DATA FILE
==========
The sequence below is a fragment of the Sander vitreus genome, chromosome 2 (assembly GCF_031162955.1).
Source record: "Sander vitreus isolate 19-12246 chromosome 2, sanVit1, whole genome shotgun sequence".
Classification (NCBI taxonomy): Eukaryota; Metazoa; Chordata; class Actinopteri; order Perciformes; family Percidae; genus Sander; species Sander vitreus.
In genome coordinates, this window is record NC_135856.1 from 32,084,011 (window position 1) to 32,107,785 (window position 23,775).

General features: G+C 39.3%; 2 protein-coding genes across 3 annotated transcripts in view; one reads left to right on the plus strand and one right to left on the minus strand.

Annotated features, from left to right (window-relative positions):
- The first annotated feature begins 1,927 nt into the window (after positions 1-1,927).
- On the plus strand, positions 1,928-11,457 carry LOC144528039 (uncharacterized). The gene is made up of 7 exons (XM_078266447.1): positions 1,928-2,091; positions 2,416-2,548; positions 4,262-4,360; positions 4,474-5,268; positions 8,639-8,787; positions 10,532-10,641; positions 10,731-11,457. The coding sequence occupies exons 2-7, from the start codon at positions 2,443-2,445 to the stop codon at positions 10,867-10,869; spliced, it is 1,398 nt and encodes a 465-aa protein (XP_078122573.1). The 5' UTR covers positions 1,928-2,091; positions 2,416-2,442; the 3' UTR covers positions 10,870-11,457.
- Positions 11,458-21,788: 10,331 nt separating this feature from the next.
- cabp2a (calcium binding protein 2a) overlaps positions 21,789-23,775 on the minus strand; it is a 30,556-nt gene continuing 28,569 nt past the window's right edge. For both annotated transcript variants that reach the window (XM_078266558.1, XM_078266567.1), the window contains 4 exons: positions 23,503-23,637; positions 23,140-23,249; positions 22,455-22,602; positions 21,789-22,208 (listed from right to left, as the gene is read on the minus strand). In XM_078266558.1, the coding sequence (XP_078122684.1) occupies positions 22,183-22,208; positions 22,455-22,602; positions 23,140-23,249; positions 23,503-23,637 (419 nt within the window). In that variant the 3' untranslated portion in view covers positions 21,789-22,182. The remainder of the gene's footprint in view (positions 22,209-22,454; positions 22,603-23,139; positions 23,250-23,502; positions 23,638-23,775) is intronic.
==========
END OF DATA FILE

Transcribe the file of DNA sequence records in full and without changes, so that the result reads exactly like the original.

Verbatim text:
The sequence below is a fragment of the Sander vitreus genome, chromosome 2 (assembly GCF_031162955.1).
Source record: "Sander vitreus isolate 19-12246 chromosome 2, sanVit1, whole genome shotgun sequence".
Classification (NCBI taxonomy): Eukaryota; Metazoa; Chordata; class Actinopteri; order Perciformes; family Percidae; genus Sander; species Sander vitreus.
In genome coordinates, this window is record NC_135856.1 from 32,084,011 (window position 1) to 32,107,785 (window position 23,775).

General features: G+C 39.3%; 2 protein-coding genes across 3 annotated transcripts in view; one reads left to right on the plus strand and one right to left on the minus strand.

Annotated features, from left to right (window-relative positions):
- The first annotated feature begins 1,927 nt into the window (after positions 1-1,927).
- On the plus strand, positions 1,928-11,457 carry LOC144528039 (uncharacterized). The gene is made up of 7 exons (XM_078266447.1): positions 1,928-2,091; positions 2,416-2,548; positions 4,262-4,360; positions 4,474-5,268; positions 8,639-8,787; positions 10,532-10,641; positions 10,731-11,457. The coding sequence occupies exons 2-7, from the start codon at positions 2,443-2,445 to the stop codon at positions 10,867-10,869; spliced, it is 1,398 nt and encodes a 465-aa protein (XP_078122573.1). The 5' UTR covers positions 1,928-2,091; positions 2,416-2,442; the 3' UTR covers positions 10,870-11,457.
- Positions 11,458-21,788: 10,331 nt separating this feature from the next.
- cabp2a (calcium binding protein 2a) overlaps positions 21,789-23,775 on the minus strand; it is a 30,556-nt gene continuing 28,569 nt past the window's right edge. For both annotated transcript variants that reach the window (XM_078266558.1, XM_078266567.1), the window contains 4 exons: positions 23,503-23,637; positions 23,140-23,249; positions 22,455-22,602; positions 21,789-22,208 (listed from right to left, as the gene is read on the minus strand). In XM_078266558.1, the coding sequence (XP_078122684.1) occupies positions 22,183-22,208; positions 22,455-22,602; positions 23,140-23,249; positions 23,503-23,637 (419 nt within the window). In that variant the 3' untranslated portion in view covers positions 21,789-22,182. The remainder of the gene's footprint in view (positions 22,209-22,454; positions 22,603-23,139; positions 23,250-23,502; positions 23,638-23,775) is intronic.